To most people motor-car windscreens are of two types. one simple and cheap and the other complex and expensive. The former is the “Standard” toughened variety lifted on Most production lines and the latter is the laminated type which is tar stronger and safer, although a little more expensive than their toughened counterparts. The popular conception, however, is wrong, for when we recently visited the Isle of Sheppey factory of the Tudor Glass Company and saw VinyleX screens being made we realised that the basic process is quite a simple one. although there are tricks to every game and we would not like to compete against the experts who have an instinctive feel for furnace temperatures. for instance.
Formerly the family business known as Charles Pugh (Glass) Limited, Tudor has endeavoured to retain as much of the friendliness and personal contact as possible, and in this the company has succeeded. In a most congenial atmosphere, the factory produces laminated windscreens (they don’t make toughened screens at all) for all manner of cars and a variety Of bullet-proof windows and screens for armoured vehicle’s. They can also sandwich lettering between the laminates, a facility being used by Ford for their rally cars. Apart from making screens for almost all British-made and imported ears, Tudor has the facility for manufacturing laminated windscreens. tor rare motor cars, In some cases they have patterns in stock, but not if they are able to make their own patterns from the actual ears. This sort of service is not cheap and cannot he done in a matter of days. but at least it is possible. Enquiries should be directed to the company’s head office and factory. Vinylex Works. Queenborough, Kent, ME11 5BB.
A Miniature Digger,
Meccano Ltd. have added their-longest miniature earth-remover in the “Dinky” series of such machines. As if to celebrate the cut-back in expenditure on road-building programmes, this is a model, to 1/36th-scale, of the Atlas AB 1702 excavator. It runs on endless tracks, traverses through 360 deg., and has a realistic gland cab and movable buckets, arms and “hydraulic” rams. No. 984 in the Dinky Toys range, the recommended UK price is £2.75.
The National ‘Inaction Engine Club thrives and will support the usual traction-engine rallies this year, which are enjoyed by many car enthusiasts. At least they can claim to he using British coal, and not the more precious fuels. The last issue of the Club’s journal Steaming a long articles about early steam haulage in Yorkshire and reports of the more important 1974 events, each one listing all the rollers, tractions and waggons that attended. which might well be copied by the car-club magazines. The Membership Secretary is P. R. Dalton. 54. Woburn Gardens, Basingstoke. Hampshire, the annual subscription being 0. The Club is planning special 21-st Anniversary events for this season, including a Steam Parts at Appleford on July 12th/13th.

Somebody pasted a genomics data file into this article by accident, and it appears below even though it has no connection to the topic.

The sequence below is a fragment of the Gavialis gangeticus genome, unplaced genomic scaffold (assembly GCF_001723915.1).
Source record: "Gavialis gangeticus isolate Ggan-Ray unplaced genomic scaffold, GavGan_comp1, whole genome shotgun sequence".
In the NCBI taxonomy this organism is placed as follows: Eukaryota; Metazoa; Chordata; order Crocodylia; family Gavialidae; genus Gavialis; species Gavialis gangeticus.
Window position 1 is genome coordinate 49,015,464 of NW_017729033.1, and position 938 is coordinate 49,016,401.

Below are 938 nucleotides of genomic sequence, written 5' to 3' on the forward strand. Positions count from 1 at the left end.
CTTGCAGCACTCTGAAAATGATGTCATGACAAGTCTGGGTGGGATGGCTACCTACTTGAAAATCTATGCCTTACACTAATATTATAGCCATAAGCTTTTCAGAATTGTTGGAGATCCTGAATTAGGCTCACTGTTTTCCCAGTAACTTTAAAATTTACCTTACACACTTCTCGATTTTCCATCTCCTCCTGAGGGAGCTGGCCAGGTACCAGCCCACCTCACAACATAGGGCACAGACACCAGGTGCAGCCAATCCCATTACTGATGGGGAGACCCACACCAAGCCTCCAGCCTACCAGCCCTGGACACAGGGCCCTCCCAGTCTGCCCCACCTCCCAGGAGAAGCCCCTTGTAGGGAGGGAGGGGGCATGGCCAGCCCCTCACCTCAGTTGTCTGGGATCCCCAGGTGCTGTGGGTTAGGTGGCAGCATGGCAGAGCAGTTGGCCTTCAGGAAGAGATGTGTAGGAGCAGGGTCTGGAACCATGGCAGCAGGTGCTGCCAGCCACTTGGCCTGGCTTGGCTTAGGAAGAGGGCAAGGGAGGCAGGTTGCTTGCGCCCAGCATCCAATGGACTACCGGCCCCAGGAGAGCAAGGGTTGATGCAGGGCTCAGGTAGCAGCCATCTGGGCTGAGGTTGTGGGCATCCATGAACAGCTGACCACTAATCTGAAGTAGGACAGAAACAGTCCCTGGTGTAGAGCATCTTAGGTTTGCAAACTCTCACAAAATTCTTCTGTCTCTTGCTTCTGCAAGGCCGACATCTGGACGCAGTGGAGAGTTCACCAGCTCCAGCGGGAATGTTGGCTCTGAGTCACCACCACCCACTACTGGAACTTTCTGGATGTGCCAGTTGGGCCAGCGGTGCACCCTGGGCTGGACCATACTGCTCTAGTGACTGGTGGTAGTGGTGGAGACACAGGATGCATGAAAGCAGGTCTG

The Wipac Bisistor
MOTOR SPORT receives its share of accessories for test but prefers to make occasional reference to the worthwhile ones. In this catagory is Wipec`s Bisistor, a coil-like object which enables two batteries to be charged from one generator or alternator, and no interchange of current can take place between them. This Bisistor is the size of the average ignition coil but the PRO concerned never answered our query as to where on a modern car the second battery could be accommodated. However. for boats, caravans, vintage cars, etc.. where an insurance against one battery becoming discharged at awkward moments is sought. this device is obviously of interest. It is suitable for positive or negative-earth circuits and for 12-volt or 24-volt systems but not mixed circuits. Fitting instructions are on the Carton and this Bisistor is Part No. S4752 in the Wipac range of products, the maker’s address being The Wipac Groop, Buckingham, MK18 18H – W.B.